Mental health: Can reading books really teach empathy?

The right stories can do wonderful things around helping young people to understand other people's feelings, according to the founders of Empathy Day

Miranda McKearney and Jo Cotterill

What all teachers need? Empathy and a moral imperative

During the pandemic, many children saw their worlds shrink and their lives narrowed.

At the same time, many will have witnessed a wave of community caring based on thinking about others’ needs: a kind of collective act of perspective-taking.

Both of these factors bring empathy into sharp focus and make the theme of this year’s Empathy Day (on June 10th) – walking in someone else’s shoes – especially relevant. 


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Teachers already know the power of empathy and how it can ensure that troubled children feel safe enough to learn. But can we teach children to understand and connect with other people’s experiences? 

Empathy Day is founded on research showing that empathy is indeed learnable, and that books are a key tool.

Scientists have found that only 10 per cent of our empathic capacity is genetic and anything on top of that is learned. We are capable of increasing our empathy at any point in our lives, although this key life skill is best learned young.

Excitingly, science also shows that we can train our brains through stories. When we read, our brains react in the same way as if the fictional situations were real. This means we can experience characters’ feelings, which helps us to understand others better in real life.

In choosing the books that will work this magic, we should search out texts that will boost empathy and broaden horizons: ones set in other countries and with characters from races, religions and cultures different from the ones your pupils know. 

Look out for books where characters have very different points of view, or are living through the same set of circumstances, but from very different starting points. There are lots of suggestions in the annual Read For Empathy collections. 

How to increase empathy with books

  1. When discussing a book, focus more on characters and their feelings than the plot.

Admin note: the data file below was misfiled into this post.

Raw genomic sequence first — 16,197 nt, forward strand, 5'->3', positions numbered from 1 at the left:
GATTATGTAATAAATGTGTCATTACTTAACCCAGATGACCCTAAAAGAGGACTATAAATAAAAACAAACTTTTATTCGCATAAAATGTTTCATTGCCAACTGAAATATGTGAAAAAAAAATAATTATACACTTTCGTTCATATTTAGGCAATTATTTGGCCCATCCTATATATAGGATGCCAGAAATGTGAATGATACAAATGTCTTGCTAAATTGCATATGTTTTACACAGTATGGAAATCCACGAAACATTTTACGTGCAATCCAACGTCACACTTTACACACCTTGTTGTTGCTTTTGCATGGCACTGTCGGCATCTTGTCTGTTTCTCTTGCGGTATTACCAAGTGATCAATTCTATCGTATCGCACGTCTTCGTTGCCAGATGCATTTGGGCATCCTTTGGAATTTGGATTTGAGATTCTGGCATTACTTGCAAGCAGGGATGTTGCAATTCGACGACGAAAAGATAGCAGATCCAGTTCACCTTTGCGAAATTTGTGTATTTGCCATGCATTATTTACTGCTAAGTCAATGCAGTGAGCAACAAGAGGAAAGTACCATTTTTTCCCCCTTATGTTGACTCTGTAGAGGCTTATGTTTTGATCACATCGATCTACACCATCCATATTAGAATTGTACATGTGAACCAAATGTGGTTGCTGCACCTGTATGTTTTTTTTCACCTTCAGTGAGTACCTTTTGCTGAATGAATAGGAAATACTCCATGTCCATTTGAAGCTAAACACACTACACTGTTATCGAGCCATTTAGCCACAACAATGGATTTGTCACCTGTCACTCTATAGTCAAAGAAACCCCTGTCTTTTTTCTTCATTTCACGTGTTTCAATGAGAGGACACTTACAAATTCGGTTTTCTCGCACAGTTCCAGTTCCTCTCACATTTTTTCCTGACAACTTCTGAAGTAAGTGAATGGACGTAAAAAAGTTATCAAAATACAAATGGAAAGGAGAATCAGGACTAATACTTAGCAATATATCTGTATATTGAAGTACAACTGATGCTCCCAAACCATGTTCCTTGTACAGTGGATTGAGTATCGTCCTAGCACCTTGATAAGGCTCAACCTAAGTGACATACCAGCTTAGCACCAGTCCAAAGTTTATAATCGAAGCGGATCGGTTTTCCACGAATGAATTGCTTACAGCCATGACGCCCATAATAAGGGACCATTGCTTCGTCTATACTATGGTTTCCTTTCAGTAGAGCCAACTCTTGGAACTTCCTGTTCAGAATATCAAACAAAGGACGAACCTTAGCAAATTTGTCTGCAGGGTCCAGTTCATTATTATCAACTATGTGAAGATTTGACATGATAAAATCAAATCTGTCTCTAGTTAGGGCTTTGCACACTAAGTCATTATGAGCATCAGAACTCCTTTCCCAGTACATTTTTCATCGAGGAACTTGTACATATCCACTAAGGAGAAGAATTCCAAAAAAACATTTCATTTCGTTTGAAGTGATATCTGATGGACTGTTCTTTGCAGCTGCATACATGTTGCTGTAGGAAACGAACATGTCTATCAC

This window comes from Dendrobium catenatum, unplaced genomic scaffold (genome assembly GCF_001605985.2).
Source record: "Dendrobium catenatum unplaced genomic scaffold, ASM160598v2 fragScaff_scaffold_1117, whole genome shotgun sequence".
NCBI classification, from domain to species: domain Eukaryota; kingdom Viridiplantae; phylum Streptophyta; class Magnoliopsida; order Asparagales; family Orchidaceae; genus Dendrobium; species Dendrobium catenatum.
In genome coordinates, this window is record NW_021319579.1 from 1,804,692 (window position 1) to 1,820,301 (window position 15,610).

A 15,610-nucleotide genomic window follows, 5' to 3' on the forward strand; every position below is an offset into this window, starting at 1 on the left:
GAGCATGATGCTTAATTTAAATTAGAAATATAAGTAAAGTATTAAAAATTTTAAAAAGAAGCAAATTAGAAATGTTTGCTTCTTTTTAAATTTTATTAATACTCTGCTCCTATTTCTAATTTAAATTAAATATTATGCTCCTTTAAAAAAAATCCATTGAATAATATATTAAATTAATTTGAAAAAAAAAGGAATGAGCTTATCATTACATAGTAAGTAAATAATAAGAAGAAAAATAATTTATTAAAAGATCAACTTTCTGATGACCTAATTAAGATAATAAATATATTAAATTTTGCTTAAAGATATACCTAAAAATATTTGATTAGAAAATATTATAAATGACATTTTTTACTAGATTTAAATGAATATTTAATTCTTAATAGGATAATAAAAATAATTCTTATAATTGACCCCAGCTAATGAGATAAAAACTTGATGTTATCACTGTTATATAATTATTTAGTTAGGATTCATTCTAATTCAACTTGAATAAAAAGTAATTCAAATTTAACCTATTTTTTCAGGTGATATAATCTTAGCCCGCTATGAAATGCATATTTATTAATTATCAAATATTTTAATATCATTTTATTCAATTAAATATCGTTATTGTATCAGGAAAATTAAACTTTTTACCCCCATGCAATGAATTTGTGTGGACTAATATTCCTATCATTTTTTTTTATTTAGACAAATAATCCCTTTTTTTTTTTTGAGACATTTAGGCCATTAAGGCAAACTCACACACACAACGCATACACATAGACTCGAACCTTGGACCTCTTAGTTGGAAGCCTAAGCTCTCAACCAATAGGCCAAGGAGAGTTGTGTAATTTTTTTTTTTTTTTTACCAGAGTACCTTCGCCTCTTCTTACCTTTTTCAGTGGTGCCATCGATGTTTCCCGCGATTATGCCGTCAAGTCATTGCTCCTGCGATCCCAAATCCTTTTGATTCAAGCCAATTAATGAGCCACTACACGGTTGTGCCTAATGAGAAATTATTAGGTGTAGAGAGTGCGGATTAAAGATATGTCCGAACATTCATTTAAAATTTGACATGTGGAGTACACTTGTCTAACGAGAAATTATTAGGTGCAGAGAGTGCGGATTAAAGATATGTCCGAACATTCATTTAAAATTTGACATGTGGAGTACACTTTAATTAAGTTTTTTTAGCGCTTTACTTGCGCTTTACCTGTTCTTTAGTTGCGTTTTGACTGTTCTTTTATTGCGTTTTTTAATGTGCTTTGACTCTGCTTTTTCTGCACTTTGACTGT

2. Allow children time to ponder responses to gently exploratory questions: “Which character was the most interesting?” and “Why do you think X behaves in this way?”
  3. Ring-fence time to read a shared book aloud, including at secondary level. This helps build an empathic reading community, with everyone gaining insights into each other.

How Empathy Day can help

Empathy Day’s centrepiece is an online festival with leading authors and illustrators. The programme’s creative short videos can be streamed directly into your classroom to kickstart empathy activities and discussion.

Highlights include poet Joseph Coelho taking us on an empathy walk, Malorie Blackman, and bestselling authors Holly Bourne and Bali Rai, sharing how they create characters that build real-life empathy, and Michael Morpurgo talking about putting empathy into action. 

Some of the sessions will also focus on specific empathy skills: Jacqueline Wilson shares tips on great listening, while AM Dassu and rapper Adisa show how to understand someone else’s feelings by mirroring their body language. There are also 12 free stories from award-winning authors, suitable for all ages. 

For more information on Empathy Day, visit www.empathylab.uk and follow @EmpathyLabUK

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Miranda McKearney and Jo Cotterill

Miranda McKearney is founder of Empathy Lab and Jo Cotterill is a teacher and author

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